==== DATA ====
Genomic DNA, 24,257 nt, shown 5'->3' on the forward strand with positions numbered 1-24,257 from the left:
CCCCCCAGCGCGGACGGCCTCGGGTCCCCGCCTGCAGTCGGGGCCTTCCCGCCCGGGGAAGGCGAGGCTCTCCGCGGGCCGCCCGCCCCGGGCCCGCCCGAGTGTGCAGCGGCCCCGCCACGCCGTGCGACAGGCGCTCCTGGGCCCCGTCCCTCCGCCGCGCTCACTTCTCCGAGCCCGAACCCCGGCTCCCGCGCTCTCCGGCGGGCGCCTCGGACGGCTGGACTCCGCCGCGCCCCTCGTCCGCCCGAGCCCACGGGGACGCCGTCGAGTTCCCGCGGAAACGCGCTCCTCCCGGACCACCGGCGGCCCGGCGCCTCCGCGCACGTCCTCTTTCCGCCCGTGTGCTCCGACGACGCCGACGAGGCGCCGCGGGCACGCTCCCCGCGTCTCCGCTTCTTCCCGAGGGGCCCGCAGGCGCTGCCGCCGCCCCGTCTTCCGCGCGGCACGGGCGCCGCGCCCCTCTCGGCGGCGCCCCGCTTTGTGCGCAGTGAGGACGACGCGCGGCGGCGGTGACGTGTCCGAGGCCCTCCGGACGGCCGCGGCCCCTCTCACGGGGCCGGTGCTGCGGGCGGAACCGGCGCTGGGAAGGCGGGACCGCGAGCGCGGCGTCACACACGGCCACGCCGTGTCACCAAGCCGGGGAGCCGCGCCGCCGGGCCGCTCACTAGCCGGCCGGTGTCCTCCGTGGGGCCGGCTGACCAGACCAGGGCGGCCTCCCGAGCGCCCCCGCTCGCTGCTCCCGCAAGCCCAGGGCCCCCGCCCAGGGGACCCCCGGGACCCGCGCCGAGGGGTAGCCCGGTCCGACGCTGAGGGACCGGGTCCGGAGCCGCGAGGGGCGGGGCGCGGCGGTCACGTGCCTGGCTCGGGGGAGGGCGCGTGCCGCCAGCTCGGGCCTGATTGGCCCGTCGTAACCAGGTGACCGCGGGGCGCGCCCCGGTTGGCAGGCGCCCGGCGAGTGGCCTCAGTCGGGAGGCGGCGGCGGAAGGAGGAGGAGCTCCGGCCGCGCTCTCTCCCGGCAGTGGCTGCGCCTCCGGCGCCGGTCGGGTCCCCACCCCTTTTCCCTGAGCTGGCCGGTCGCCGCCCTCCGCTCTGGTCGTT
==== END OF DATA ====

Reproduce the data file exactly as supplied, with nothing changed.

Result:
Genomic DNA, 24,257 nt, shown 5'->3' on the forward strand with positions numbered 1-24,257 from the left:
CCCCCCAGCGCGGACGGCCTCGGGTCCCCGCCTGCAGTCGGGGCCTTCCCGCCCGGGGAAGGCGAGGCTCTCCGCGGGCCGCCCGCCCCGGGCCCGCCCGAGTGTGCAGCGGCCCCGCCACGCCGTGCGACAGGCGCTCCTGGGCCCCGTCCCTCCGCCGCGCTCACTTCTCCGAGCCCGAACCCCGGCTCCCGCGCTCTCCGGCGGGCGCCTCGGACGGCTGGACTCCGCCGCGCCCCTCGTCCGCCCGAGCCCACGGGGACGCCGTCGAGTTCCCGCGGAAACGCGCTCCTCCCGGACCACCGGCGGCCCGGCGCCTCCGCGCACGTCCTCTTTCCGCCCGTGTGCTCCGACGACGCCGACGAGGCGCCGCGGGCACGCTCCCCGCGTCTCCGCTTCTTCCCGAGGGGCCCGCAGGCGCTGCCGCCGCCCCGTCTTCCGCGCGGCACGGGCGCCGCGCCCCTCTCGGCGGCGCCCCGCTTTGTGCGCAGTGAGGACGACGCGCGGCGGCGGTGACGTGTCCGAGGCCCTCCGGACGGCCGCGGCCCCTCTCACGGGGCCGGTGCTGCGGGCGGAACCGGCGCTGGGAAGGCGGGACCGCGAGCGCGGCGTCACACACGGCCACGCCGTGTCACCAAGCCGGGGAGCCGCGCCGCCGGGCCGCTCACTAGCCGGCCGGTGTCCTCCGTGGGGCCGGCTGACCAGACCAGGGCGGCCTCCCGAGCGCCCCCGCTCGCTGCTCCCGCAAGCCCAGGGCCCCCGCCCAGGGGACCCCCGGGACCCGCGCCGAGGGGTAGCCCGGTCCGACGCTGAGGGACCGGGTCCGGAGCCGCGAGGGGCGGGGCGCGGCGGTCACGTGCCTGGCTCGGGGGAGGGCGCGTGCCGCCAGCTCGGGCCTGATTGGCCCGTCGTAACCAGGTGACCGCGGGGCGCGCCCCGGTTGGCAGGCGCCCGGCGAGTGGCCTCAGTCGGGAGGCGGCGGCGGAAGGAGGAGGAGCTCCGGCCGCGCTCTCTCCCGGCAGTGGCTGCGCCTCCGGCGCCGGTCGGGTCCCCACCCCTTTTCCCTGAGCTGGCCGGTCGCCGCCCTCCGCTCTGGTCGTT